Another thing that was different for this painting was that, as I did not finish it in class, I did not know how to finish it later. All I managed to finish was the bottle and the mug, which Lola supplied, but they were not 'grounded' in any way other than the blue shadows. Here at home I was leery about ruining what I had already done and that made me nervous about how to finish it. I solved the problem by making a copy, of what I had, and then using colored pencils to experiment with different surface orientation and background. Once I found a satisfying arrangement it was easy to complete the painting here in my work area.

Right now I think this painting is worthy of a frame and so I plan to do that to see how it looks when it is truly finished---dressed up so to speak.



October 11, 2012 Breaking Waves
7x9.5 Ink on 9x12 Bond

What we have here is some turbulent water pounding into the shore as the Pilgrims try to land in the New Country.

For this exercise, Lola passed out copies of dark pictures from a story about the Pilgrims coming to America to settle at Plymouth in the bay at Cape Cod. These were small pictures that looked like they may have been etchings but they were very dark to the point where the boat was barely visible in the original for this drawing. We were instructed to make larger ink drawings on the bond paper provided. I took my copy home and enlarged it and was rewarded with being able to just make out the boatload of people coming to shore through the dangerous pounding surf. [It looks like it was poor timing to come ashore at that moment but then maybe everyone was anxious to get off the boat; or, due to the shallowness of that bay, maybe they had to go to shore with the tide in order to get there at all.]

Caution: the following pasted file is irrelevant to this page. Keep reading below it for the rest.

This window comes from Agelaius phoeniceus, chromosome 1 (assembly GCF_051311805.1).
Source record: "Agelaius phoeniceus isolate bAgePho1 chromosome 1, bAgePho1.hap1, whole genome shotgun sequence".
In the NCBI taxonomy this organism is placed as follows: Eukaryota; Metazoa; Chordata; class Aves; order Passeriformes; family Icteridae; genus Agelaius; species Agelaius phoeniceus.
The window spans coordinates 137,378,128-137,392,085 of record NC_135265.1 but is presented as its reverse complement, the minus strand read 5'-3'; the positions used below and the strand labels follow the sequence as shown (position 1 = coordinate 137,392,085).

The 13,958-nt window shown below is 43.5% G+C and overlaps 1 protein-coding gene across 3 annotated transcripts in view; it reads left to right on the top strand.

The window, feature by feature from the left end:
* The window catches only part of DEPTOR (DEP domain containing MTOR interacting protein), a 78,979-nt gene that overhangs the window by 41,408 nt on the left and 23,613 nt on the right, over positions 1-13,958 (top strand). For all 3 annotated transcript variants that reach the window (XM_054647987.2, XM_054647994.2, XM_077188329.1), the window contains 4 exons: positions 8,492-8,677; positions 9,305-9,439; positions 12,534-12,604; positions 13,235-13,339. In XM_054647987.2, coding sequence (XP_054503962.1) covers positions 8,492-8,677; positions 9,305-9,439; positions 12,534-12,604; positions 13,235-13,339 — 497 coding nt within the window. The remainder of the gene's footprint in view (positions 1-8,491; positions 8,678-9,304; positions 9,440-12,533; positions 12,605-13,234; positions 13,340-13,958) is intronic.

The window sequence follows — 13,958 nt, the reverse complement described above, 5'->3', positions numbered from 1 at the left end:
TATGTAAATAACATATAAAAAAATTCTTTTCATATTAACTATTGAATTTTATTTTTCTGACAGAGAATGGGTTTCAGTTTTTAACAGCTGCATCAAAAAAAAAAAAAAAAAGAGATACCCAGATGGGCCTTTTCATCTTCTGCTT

We learned that with the permanent India ink we could, nevertheless, use a wet brush over the lines already drawn so as to add tone, or shading, to the drawing. It was somewhat like making a wash in watercolor and letting the color absorb across the paper. It is interesting how light can be added to the drawing by not toning in critical spots where light is wanted; e.g., along the gunwalls of the boat, at the top of breaking water, and on the sides of the rock bluffs. Note the little eddy in front of the boat and how it is defined by the light at the top of its breaking waves.

Ink is more fun than I ever expected and I look forward to trying it again in the future.



October 8, 2012 Marty
5x5 Charcoal on 9x12 Newsprint

Here's another 'warm-up' drawing done at the beginning of a class. I include it here because I like it as an accurate rendition of this energetic young woman. It is a two-minute gesture drawing of Marty, a live-wire in the class. She had to be just over the minimum age to be in one of these senior classes and so she had more energy than the rest of us combined.